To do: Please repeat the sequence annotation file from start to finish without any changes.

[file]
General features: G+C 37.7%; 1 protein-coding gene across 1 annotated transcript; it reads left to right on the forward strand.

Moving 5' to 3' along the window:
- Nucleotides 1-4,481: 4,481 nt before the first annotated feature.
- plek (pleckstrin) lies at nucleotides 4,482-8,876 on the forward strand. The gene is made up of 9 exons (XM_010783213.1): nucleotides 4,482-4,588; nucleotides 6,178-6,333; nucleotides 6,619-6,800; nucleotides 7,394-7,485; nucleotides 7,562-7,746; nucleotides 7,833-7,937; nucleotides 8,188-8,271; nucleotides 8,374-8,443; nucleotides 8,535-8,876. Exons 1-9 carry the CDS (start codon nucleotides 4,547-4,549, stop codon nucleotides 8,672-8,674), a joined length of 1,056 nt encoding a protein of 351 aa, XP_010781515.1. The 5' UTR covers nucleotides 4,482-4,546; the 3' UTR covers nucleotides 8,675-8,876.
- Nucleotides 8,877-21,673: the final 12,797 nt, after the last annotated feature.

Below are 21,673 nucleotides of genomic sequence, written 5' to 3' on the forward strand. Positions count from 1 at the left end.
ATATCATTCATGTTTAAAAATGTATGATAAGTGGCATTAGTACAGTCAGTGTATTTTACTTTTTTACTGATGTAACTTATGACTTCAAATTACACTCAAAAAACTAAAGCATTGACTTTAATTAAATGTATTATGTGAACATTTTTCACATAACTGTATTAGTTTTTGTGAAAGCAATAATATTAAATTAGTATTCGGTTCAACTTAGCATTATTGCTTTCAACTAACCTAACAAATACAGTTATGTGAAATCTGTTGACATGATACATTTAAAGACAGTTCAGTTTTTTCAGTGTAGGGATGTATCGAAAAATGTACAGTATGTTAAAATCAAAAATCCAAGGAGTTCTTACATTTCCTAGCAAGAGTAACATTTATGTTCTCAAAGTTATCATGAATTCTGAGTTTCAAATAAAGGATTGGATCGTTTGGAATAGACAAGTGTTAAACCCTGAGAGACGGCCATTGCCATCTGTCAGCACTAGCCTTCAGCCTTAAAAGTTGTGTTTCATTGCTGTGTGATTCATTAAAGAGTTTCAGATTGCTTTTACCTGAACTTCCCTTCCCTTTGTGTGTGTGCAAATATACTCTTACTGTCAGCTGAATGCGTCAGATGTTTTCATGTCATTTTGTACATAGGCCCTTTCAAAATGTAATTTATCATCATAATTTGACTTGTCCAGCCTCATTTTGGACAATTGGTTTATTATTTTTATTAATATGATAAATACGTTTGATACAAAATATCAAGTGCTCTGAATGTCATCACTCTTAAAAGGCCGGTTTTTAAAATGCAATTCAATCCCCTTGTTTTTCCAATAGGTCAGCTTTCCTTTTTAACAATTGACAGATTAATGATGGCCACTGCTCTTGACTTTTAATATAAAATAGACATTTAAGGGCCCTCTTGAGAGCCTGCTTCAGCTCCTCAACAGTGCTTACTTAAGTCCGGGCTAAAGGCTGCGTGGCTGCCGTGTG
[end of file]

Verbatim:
General features: G+C 37.7%; 1 protein-coding gene across 1 annotated transcript; it reads left to right on the forward strand.

Moving 5' to 3' along the window:
- Nucleotides 1-4,481: 4,481 nt before the first annotated feature.
- plek (pleckstrin) lies at nucleotides 4,482-8,876 on the forward strand. The gene is made up of 9 exons (XM_010783213.1): nucleotides 4,482-4,588; nucleotides 6,178-6,333; nucleotides 6,619-6,800; nucleotides 7,394-7,485; nucleotides 7,562-7,746; nucleotides 7,833-7,937; nucleotides 8,188-8,271; nucleotides 8,374-8,443; nucleotides 8,535-8,876. Exons 1-9 carry the CDS (start codon nucleotides 4,547-4,549, stop codon nucleotides 8,672-8,674), a joined length of 1,056 nt encoding a protein of 351 aa, XP_010781515.1. The 5' UTR covers nucleotides 4,482-4,546; the 3' UTR covers nucleotides 8,675-8,876.
- Nucleotides 8,877-21,673: the final 12,797 nt, after the last annotated feature.

Below are 21,673 nucleotides of genomic sequence, written 5' to 3' on the forward strand. Positions count from 1 at the left end.
ATATCATTCATGTTTAAAAATGTATGATAAGTGGCATTAGTACAGTCAGTGTATTTTACTTTTTTACTGATGTAACTTATGACTTCAAATTACACTCAAAAAACTAAAGCATTGACTTTAATTAAATGTATTATGTGAACATTTTTCACATAACTGTATTAGTTTTTGTGAAAGCAATAATATTAAATTAGTATTCGGTTCAACTTAGCATTATTGCTTTCAACTAACCTAACAAATACAGTTATGTGAAATCTGTTGACATGATACATTTAAAGACAGTTCAGTTTTTTCAGTGTAGGGATGTATCGAAAAATGTACAGTATGTTAAAATCAAAAATCCAAGGAGTTCTTACATTTCCTAGCAAGAGTAACATTTATGTTCTCAAAGTTATCATGAATTCTGAGTTTCAAATAAAGGATTGGATCGTTTGGAATAGACAAGTGTTAAACCCTGAGAGACGGCCATTGCCATCTGTCAGCACTAGCCTTCAGCCTTAAAAGTTGTGTTTCATTGCTGTGTGATTCATTAAAGAGTTTCAGATTGCTTTTACCTGAACTTCCCTTCCCTTTGTGTGTGTGCAAATATACTCTTACTGTCAGCTGAATGCGTCAGATGTTTTCATGTCATTTTGTACATAGGCCCTTTCAAAATGTAATTTATCATCATAATTTGACTTGTCCAGCCTCATTTTGGACAATTGGTTTATTATTTTTATTAATATGATAAATACGTTTGATACAAAATATCAAGTGCTCTGAATGTCATCACTCTTAAAAGGCCGGTTTTTAAAATGCAATTCAATCCCCTTGTTTTTCCAATAGGTCAGCTTTCCTTTTTAACAATTGACAGATTAATGATGGCCACTGCTCTTGACTTTTAATATAAAATAGACATTTAAGGGCCCTCTTGAGAGCCTGCTTCAGCTCCTCAACAGTGCTTACTTAAGTCCGGGCTAAAGGCTGCGTGGCTGCCGTGTG